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Author Topic: What are the first 4 bytes in a block?  (Read 994 times)
Jet Cash
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February 02, 2016, 02:05:31 PM
 #1

I've read one description, and it says this -
Version    Block version number    You upgrade the software and it specifies a new version

Another one says this
Magic no    value always 0xD9B4BEF9    4 bytes

Obviously if it is a version number, there is scope for a rules description which specifies different block sizes for example 256k, 512k, 1Mb, 2Mb etc.

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February 02, 2016, 02:08:36 PM
 #2

There is a version number but your point is?

(it seems you have very little understanding about Bitcoin but think that you should create posts recommending how it should be changed)

It is a bit like someone who doesn't even know what a "piston" is advising people how to "hot rod" their cars. There is plenty of online information about Bitcoin for you to research if you actually want to know how it works.

(but until you've gone through the effort to actually understand it please stop trying to offer your suggestions about how it should be changed)

With CIYAM anyone can create 100% generated C++ web applications in literally minutes.

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achow101
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February 02, 2016, 02:37:25 PM
 #3

The first four bytes are the version bytes.

The magic bytes are only for networking and they prepend every single message sent over the network. Those are just identifier bytes to identify that the message is for bitcoin.

You should consider reading all of the documentation on bitcoin.org.

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unthy
DannyHamilton
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February 02, 2016, 03:05:25 PM
 #4

The first four bytes are the version bytes.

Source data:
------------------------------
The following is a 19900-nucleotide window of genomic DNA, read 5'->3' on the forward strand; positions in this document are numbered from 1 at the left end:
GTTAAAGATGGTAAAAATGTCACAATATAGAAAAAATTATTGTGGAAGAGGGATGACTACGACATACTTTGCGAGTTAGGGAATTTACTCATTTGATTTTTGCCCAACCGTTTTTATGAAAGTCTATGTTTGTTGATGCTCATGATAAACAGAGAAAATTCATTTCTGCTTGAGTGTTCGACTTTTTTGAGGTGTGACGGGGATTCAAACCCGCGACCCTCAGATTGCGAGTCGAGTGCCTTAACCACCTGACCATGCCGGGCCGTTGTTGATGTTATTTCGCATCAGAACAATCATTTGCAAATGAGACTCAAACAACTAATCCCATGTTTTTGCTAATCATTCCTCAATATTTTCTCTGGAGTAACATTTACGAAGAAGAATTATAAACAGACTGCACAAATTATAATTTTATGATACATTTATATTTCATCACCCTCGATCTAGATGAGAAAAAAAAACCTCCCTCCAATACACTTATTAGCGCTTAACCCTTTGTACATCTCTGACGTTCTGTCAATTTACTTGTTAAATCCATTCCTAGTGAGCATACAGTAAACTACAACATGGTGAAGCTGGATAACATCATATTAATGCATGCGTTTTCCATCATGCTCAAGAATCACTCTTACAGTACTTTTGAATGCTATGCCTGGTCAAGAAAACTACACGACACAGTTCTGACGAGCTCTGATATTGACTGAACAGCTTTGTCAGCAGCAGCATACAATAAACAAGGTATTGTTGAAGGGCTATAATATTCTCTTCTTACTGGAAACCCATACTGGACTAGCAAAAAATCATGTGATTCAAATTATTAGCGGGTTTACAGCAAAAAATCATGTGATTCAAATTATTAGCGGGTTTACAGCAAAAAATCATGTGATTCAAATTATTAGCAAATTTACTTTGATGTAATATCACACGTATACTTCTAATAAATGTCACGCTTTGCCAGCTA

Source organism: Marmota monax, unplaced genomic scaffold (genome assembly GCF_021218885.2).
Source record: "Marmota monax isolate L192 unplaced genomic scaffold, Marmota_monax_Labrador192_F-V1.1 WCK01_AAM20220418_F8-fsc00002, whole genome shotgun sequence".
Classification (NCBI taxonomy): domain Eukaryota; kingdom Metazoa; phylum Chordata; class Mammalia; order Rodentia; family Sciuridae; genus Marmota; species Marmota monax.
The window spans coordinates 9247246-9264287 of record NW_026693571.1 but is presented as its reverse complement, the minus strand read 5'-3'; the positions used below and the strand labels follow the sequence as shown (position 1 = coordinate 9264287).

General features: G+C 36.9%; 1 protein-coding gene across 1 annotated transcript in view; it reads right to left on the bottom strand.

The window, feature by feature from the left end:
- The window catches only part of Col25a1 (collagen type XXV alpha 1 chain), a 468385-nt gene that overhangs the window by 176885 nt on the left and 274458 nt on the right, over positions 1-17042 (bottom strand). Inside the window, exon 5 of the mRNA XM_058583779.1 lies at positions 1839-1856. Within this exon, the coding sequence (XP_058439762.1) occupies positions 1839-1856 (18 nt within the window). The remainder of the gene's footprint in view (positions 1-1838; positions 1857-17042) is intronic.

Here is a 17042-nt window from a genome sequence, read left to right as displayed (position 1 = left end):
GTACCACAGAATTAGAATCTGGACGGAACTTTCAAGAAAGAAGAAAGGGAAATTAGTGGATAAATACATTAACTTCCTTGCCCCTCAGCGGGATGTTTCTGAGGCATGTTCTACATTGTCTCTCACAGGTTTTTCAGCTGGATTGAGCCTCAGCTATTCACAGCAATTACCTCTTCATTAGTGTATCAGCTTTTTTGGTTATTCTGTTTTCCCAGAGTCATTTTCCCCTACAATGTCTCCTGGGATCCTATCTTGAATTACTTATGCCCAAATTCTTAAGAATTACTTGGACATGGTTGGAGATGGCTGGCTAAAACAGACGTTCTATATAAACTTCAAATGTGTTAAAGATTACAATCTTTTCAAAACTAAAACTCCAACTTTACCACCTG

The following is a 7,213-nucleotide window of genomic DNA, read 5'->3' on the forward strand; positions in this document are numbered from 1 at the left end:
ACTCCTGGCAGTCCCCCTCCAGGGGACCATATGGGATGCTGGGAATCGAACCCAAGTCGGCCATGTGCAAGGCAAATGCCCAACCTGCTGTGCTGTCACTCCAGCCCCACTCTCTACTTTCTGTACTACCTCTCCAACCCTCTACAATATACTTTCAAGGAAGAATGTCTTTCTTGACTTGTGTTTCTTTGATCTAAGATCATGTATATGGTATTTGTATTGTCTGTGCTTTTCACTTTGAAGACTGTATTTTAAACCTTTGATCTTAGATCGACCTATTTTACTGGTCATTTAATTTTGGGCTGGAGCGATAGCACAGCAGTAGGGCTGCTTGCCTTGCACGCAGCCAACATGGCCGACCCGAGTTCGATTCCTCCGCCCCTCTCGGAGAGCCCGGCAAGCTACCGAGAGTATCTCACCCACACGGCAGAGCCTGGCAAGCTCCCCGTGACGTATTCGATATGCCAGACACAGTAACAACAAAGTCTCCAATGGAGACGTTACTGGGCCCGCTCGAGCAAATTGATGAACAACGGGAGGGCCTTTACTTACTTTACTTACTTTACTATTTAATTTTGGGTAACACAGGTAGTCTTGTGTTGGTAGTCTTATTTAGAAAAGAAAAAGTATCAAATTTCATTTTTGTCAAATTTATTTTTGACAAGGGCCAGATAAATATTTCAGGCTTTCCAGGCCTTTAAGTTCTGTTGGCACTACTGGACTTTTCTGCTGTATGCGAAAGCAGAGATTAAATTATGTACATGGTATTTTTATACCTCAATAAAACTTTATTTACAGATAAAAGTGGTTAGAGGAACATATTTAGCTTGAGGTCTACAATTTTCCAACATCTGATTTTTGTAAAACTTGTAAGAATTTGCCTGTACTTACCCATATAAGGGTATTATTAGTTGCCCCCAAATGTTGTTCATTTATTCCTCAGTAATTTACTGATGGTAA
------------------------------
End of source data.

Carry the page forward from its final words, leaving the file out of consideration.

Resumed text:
The magic bytes are only for networking and they prepend every single message sent over the network. Those are just identifier bytes to identify that the message is for bitcoin.


Actually...

Code:
$ head -c 300 blk00000.dat |hexdump -C
00000000  f9 be b4 d9 1d 01 00 00  01 00 00 00 00 00 00 00  |................|
00000010  00 00 00 00 00 00 00 00  00 00 00 00 00 00 00 00  |................|
00000020  00 00 00 00 00 00 00 00  00 00 00 00 3b a3 ed fd  |............;...|
00000030  7a 7b 12 b2 7a c7 2c 3e  67 76 8f 61 7f c8 1b c3  |z{..z.,>gv.a....|
00000040  88 8a 51 32 3a 9f b8 aa  4b 1e 5e 4a 29 ab 5f 49  |..Q2:...K.^J)._I|
00000050  ff ff 00 1d 1d ac 2b 7c  01 01 00 00 00 01 00 00  |......+|........|
00000060  00 00 00 00 00 00 00 00  00 00 00 00 00 00 00 00  |................|
00000070  00 00 00 00 00 00 00 00  00 00 00 00 00 00 ff ff  |................|
00000080  ff ff 4d 04 ff ff 00 1d  01 04 45 54 68 65 20 54  |..M.......EThe T|
00000090  69 6d 65 73 20 30 33 2f  4a 61 6e 2f 32 30 30 39  |imes 03/Jan/2009|
000000a0  20 43 68 61 6e 63 65 6c  6c 6f 72 20 6f 6e 20 62  | Chancellor on b|
000000b0  72 69 6e 6b 20 6f 66 20  73 65 63 6f 6e 64 20 62  |rink of second b|
000000c0  61 69 6c 6f 75 74 20 66  6f 72 20 62 61 6e 6b 73  |ailout for banks|
000000d0  ff ff ff ff 01 00 f2 05  2a 01 00 00 00 43 41 04  |........*....CA.|
000000e0  67 8a fd b0 fe 55 48 27  19 67 f1 a6 71 30 b7 10  |g....UH'.g..q0..|
000000f0  5c d6 a8 28 e0 39 09 a6  79 62 e0 ea 1f 61 de b6  |\..(.9..yb...a..|
00000100  49 f6 bc 3f 4c ef 38 c4  f3 55 04 e5 1e c1 12 de  |I..?L.8..U......|
00000110  5c 38 4d f7 ba 0b 8d 57  8a 4c 70 2b 6b f1 1d 5f  |\8M....W.Lp+k.._|
00000120  ac 00 00 00 00 f9 be b4  d9 d7 00 00              |............|
0000012c

Above, you'll see the very first block in the blockchain as well as the first 7 bytes of the second block.